The health unit has been working closely with healthcare, municipal and private sector partners to support their response. As well, the health unit continues to work closely with provincial and national partners to monitor and detect any cases of COVID-19 in the community.
Arra said Sunday afternoon that the positive cases are not going to change much in the bigger picture.
“It is expected, it is not surprising that it happened and I would be surprised if didn’t happen at some point,” Arra said.
“When are we going to pull the trigger and tell everyone to stay home? We might get to this in a few weeks,but not now.”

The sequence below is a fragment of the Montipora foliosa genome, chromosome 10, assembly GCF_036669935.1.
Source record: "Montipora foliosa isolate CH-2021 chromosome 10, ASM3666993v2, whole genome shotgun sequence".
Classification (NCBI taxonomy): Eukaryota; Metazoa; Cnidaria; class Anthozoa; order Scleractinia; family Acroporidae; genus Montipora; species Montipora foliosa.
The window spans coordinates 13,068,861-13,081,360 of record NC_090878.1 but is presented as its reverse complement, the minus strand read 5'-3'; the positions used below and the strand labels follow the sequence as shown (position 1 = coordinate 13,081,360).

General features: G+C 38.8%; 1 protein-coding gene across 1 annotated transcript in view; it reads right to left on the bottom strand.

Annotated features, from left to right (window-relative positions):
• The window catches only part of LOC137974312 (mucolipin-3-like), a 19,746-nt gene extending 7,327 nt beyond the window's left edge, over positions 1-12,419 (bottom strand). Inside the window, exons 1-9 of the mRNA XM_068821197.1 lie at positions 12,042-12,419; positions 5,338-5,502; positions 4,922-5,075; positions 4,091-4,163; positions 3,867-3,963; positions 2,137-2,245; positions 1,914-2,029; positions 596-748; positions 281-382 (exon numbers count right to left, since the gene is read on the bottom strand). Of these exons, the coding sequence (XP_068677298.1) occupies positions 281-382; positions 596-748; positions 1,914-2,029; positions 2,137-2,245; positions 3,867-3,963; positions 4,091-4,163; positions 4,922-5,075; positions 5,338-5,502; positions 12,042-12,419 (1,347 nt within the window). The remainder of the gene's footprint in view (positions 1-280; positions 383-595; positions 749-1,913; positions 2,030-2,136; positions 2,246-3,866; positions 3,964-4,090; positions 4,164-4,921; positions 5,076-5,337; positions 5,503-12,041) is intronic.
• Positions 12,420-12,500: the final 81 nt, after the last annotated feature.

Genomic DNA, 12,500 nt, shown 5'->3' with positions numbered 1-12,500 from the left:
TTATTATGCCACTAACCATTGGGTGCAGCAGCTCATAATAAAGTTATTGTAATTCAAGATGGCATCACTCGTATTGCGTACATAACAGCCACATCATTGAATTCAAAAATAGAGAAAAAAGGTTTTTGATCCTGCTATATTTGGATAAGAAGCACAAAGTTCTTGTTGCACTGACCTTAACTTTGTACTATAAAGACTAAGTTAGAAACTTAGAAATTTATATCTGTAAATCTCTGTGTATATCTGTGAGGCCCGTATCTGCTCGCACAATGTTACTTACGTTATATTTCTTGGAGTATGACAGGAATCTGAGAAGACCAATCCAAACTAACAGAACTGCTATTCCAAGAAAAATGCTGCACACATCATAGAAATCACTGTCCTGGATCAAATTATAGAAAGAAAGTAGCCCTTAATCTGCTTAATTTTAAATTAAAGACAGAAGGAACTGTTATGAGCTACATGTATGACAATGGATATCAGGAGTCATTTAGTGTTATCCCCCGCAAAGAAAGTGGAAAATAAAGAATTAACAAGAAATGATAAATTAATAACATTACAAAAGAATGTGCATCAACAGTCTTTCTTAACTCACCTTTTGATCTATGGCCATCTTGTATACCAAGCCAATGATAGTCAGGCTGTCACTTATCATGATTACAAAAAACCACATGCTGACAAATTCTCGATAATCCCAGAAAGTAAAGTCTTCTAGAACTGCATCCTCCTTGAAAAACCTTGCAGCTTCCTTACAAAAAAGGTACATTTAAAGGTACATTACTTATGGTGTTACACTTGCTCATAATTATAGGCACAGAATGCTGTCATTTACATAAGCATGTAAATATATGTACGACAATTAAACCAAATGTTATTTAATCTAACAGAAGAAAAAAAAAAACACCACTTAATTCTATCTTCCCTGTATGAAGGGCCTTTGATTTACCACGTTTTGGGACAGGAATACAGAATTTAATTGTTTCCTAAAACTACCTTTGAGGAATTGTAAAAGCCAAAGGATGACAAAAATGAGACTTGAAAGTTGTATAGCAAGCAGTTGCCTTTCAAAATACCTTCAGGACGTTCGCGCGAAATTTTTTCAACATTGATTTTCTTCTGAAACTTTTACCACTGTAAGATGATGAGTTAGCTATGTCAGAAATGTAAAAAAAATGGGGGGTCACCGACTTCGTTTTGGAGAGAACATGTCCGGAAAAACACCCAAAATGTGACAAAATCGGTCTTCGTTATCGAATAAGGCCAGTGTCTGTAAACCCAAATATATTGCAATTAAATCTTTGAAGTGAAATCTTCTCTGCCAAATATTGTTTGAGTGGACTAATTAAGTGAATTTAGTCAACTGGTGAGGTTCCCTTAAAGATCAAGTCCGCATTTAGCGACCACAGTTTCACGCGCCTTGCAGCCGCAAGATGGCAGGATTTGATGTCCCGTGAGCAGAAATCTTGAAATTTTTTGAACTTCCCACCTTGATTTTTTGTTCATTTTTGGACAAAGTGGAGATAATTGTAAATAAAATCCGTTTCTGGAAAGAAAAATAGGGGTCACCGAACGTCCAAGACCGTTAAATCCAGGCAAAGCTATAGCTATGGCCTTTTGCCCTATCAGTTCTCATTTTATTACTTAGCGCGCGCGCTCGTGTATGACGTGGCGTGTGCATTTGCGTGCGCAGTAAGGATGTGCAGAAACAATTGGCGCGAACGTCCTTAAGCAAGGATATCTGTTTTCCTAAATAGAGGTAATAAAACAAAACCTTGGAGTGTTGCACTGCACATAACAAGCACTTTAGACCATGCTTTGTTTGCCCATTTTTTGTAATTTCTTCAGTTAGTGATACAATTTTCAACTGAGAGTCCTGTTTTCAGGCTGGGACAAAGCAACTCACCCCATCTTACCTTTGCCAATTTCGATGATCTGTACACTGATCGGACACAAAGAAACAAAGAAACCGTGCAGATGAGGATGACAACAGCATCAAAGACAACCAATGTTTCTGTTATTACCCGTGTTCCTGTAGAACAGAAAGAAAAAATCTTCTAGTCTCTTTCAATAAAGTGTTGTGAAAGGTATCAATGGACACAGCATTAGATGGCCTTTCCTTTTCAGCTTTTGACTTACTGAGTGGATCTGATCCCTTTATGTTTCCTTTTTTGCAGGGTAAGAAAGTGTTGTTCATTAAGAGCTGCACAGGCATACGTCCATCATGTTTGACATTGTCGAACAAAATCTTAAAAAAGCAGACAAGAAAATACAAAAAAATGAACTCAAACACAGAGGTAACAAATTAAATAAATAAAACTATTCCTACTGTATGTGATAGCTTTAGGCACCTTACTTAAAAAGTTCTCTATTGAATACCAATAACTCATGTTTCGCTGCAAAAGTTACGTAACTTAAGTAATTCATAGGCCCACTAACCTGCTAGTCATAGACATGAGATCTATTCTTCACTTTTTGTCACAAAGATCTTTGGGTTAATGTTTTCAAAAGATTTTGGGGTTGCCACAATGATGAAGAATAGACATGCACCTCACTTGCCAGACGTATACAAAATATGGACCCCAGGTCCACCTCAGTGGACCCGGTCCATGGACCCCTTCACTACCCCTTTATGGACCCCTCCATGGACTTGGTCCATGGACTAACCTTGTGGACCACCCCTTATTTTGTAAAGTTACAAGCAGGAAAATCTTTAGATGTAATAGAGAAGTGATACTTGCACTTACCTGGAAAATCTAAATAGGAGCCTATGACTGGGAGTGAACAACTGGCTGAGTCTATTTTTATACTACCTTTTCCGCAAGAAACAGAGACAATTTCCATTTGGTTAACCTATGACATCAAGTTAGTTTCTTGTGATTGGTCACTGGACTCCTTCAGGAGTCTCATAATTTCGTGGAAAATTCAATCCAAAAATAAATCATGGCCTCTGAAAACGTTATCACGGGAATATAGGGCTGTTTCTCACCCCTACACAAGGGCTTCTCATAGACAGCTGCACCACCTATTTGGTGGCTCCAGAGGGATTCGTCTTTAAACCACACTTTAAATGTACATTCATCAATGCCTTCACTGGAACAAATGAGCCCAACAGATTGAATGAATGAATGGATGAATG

Officials have so far been focusing on containing the virus, Arra explained
The next stage of their efforts, mitigation, which is flattening the curve of cases, will come when the disease starts to be spread in the community, similar to when influenza arrives in the community, Arra said.
“In the bigger picture, this is heading to community spread, no question,” Arra said. “Today, tomorrow, in a few days, in a few weeks, it is going to happen.”
He applauded the steps already taken by the province to close schools for two weeks, stopping social gatherings of more than 250 people, and lowering traffic to nursing homes and hospitals, where those most vulnerable to the virus are.
He also commended local organizations and municipalities for cancelling events and activities. And Monday he added, through health unit spokesman Drew Ferguson, that bars should refrain from having St. Patrick’s Day festivities to avoid encouraging large groups of people mixing together.